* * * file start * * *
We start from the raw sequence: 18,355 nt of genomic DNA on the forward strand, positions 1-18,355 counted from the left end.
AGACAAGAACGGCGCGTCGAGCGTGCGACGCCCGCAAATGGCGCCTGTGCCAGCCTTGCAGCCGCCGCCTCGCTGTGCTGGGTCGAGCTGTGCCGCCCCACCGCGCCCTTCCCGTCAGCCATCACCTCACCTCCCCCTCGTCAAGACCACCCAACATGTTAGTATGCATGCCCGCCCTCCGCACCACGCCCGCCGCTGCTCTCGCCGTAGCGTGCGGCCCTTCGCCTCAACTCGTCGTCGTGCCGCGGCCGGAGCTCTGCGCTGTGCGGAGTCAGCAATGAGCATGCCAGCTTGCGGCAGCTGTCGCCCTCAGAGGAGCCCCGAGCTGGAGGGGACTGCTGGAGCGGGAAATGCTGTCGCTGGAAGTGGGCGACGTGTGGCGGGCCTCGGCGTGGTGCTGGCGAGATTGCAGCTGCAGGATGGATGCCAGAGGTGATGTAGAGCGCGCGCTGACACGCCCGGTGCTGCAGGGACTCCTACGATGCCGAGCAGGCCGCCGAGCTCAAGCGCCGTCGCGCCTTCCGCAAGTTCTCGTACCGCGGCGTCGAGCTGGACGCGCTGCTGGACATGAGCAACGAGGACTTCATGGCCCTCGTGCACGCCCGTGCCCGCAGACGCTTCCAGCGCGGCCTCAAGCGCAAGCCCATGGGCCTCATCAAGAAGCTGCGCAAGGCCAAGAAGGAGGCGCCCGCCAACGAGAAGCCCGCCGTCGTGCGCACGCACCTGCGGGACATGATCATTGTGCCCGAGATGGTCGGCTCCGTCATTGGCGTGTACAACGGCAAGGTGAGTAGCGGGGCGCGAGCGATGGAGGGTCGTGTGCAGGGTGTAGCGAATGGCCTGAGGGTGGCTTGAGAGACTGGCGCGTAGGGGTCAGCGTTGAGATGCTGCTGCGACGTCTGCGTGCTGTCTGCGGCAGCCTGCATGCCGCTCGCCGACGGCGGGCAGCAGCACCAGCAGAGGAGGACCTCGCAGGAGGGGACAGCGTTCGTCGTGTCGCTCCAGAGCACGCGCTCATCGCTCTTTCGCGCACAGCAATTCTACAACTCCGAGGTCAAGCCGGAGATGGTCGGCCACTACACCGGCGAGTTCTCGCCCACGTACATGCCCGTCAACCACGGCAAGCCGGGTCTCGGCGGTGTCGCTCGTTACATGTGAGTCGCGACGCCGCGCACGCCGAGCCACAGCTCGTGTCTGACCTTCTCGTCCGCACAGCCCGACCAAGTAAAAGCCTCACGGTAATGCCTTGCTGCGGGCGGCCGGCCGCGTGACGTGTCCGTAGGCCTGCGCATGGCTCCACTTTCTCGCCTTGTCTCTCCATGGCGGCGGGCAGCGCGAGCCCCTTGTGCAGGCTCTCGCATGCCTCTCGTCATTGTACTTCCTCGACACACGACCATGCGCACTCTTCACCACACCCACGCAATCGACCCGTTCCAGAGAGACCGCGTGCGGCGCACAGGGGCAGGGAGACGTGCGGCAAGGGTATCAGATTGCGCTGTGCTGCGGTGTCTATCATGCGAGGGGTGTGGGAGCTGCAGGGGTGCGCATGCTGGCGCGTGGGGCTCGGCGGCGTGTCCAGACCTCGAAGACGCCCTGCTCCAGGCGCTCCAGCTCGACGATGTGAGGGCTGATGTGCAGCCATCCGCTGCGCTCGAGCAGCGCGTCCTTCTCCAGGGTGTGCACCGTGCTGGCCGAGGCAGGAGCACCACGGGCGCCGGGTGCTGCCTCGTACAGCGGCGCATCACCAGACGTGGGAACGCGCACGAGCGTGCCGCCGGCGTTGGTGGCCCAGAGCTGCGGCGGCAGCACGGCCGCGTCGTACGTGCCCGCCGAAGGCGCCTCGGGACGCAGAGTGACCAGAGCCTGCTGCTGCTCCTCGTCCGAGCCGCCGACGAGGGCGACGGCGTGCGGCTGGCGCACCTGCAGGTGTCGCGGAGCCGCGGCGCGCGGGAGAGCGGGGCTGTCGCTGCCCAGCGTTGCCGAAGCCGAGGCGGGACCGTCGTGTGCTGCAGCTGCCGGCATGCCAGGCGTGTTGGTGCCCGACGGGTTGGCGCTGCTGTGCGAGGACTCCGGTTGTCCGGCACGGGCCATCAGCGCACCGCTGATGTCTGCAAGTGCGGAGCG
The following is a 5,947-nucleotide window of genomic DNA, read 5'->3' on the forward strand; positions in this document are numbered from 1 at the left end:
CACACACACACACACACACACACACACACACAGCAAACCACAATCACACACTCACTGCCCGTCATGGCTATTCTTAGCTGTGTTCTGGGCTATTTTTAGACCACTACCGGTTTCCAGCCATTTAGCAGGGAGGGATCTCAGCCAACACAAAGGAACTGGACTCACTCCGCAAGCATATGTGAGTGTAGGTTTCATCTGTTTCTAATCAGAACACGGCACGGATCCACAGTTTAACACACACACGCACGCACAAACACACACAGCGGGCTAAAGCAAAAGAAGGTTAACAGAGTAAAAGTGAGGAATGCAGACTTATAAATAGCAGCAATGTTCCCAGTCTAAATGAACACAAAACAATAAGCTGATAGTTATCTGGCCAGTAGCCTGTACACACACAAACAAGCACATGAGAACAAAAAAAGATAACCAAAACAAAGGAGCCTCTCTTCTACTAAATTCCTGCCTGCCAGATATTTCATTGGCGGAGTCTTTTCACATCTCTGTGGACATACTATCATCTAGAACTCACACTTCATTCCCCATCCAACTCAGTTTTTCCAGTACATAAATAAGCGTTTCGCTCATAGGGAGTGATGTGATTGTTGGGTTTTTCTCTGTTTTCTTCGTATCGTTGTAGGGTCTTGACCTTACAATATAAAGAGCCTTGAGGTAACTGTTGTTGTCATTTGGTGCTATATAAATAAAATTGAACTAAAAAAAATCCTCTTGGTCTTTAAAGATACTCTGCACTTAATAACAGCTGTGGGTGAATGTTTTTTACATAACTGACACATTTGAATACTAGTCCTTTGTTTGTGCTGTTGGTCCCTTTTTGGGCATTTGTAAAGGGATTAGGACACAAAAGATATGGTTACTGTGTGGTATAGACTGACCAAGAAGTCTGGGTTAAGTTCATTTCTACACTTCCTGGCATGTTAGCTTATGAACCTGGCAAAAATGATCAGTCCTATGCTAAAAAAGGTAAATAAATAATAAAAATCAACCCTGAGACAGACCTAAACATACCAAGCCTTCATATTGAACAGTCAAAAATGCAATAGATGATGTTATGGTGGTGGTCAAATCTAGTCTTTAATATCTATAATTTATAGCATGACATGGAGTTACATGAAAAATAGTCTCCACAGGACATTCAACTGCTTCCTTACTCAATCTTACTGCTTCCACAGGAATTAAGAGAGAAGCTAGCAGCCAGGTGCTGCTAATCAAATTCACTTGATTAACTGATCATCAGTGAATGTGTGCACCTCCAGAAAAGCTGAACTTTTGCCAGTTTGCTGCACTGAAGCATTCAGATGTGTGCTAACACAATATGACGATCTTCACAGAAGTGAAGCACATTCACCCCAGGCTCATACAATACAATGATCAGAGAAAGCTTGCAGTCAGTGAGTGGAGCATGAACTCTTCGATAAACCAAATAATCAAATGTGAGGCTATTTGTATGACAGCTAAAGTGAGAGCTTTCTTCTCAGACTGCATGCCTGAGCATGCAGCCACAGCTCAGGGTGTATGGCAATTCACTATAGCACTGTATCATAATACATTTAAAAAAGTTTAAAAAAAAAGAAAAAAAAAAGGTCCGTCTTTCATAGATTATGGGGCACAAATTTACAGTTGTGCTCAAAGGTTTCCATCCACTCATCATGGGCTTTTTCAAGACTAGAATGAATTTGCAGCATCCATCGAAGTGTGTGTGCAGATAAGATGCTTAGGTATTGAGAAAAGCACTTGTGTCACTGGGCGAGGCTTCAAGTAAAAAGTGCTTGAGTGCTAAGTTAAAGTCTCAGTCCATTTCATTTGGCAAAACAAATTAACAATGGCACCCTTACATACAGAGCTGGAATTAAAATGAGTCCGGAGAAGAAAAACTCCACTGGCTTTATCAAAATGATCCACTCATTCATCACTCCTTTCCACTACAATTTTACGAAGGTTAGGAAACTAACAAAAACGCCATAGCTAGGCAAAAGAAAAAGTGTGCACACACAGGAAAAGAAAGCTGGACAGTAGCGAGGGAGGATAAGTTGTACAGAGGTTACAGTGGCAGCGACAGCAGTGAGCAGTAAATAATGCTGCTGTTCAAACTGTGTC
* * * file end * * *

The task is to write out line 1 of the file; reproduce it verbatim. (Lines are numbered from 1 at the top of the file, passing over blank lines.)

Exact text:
We start from the raw sequence: 18,355 nt of genomic DNA on the forward strand, positions 1-18,355 counted from the left end.